I’m not going to write about my problem today. I want to write about an interestingly bizarre podcast that I listened to this morning.
Long story short, an immigrated couple from Venezuela took advantage of the loopholes in Florida’s loosely controlled financial loan system for elite foreigners and swindled 10 million dollars. They impersonated the daughter of an imprisoned Venezuelan official, break into their luxurious mansion, took out loans on their behalf, sold their properties, and lives like queens and kings with little to no suspicions from the guards. They wouldn’t get caught if it wasn’t for their greed and their careless mistakes.
They wanted to do this so that they could escape poverty and revenge their corrupted government officials who led the country into economic distress. So they were like the Robinhoods of Florida, except that they only benefited themselves.
I thought the story was so amusing, almost too movie-like to believe in. The fact that people could lend out millions of dollars after reviewing someone’s passport and visiting their house, without any regard for identity checks or paperwork is hard for me to comprehend. I kept wondering about the role that wealth displays in money scams like this, because the sound of money was obviously attractive enough for loaners to skip over any screening processes and trust the borrower completely.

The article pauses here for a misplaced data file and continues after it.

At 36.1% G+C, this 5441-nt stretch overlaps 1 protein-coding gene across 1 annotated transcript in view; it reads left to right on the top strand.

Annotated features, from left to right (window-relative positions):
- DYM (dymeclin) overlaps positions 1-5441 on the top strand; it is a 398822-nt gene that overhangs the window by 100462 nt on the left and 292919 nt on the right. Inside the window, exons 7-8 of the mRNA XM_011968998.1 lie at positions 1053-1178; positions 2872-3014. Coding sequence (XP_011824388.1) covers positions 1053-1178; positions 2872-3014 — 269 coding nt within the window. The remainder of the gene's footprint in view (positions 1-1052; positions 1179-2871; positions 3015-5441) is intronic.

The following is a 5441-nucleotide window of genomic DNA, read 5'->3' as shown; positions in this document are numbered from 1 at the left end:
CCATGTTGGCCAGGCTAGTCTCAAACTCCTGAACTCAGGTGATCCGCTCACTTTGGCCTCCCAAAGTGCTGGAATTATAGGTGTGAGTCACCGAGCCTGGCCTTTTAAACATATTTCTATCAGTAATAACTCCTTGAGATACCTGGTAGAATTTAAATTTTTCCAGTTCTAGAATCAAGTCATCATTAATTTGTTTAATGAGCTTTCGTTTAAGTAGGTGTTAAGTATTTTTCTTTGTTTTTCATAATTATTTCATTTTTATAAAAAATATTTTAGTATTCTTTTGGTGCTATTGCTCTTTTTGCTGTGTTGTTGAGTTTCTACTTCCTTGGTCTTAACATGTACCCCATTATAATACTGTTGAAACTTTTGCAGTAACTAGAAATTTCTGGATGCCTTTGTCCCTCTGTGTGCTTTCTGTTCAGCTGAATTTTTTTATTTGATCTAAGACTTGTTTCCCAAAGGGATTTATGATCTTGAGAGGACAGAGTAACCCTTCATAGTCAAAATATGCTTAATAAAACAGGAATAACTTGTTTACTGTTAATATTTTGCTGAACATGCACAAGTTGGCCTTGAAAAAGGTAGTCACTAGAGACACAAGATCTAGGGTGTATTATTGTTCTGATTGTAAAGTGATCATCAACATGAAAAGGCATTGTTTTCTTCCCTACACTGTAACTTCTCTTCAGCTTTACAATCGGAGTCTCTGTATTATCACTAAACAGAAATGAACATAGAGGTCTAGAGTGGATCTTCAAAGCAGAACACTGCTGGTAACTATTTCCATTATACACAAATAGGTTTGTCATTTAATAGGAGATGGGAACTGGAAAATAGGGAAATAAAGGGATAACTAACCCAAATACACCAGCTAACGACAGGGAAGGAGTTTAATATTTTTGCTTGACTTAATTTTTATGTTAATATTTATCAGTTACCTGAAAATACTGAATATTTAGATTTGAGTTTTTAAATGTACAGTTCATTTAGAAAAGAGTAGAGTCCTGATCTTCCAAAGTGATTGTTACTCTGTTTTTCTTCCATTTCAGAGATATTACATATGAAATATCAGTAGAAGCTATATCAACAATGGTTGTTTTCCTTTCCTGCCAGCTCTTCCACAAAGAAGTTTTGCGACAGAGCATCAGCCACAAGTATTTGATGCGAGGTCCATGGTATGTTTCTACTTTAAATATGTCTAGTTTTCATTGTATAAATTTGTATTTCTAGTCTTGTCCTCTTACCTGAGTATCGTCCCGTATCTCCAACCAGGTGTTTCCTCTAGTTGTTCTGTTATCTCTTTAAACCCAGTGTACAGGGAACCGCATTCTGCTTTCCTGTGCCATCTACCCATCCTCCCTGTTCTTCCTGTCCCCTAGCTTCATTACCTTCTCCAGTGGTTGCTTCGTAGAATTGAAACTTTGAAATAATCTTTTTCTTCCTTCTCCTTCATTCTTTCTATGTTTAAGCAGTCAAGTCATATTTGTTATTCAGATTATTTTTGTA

I also thought about the experiment done by a Chinese art school student, who faked socialite and enjoyed trying on expensive goods and services, as well as eating for free. You can read the article about her project here. She eventually found herself caught up in an ongoing backlash against materialism and wealth inequality in China. The gap between rich and poor has become an increasingly divisive social issue following China’s rapid rise in prosperity in recent decades.
Cases like this make me truly bugged about social statuses, wealth discrepancy, and the images of each of us individuals.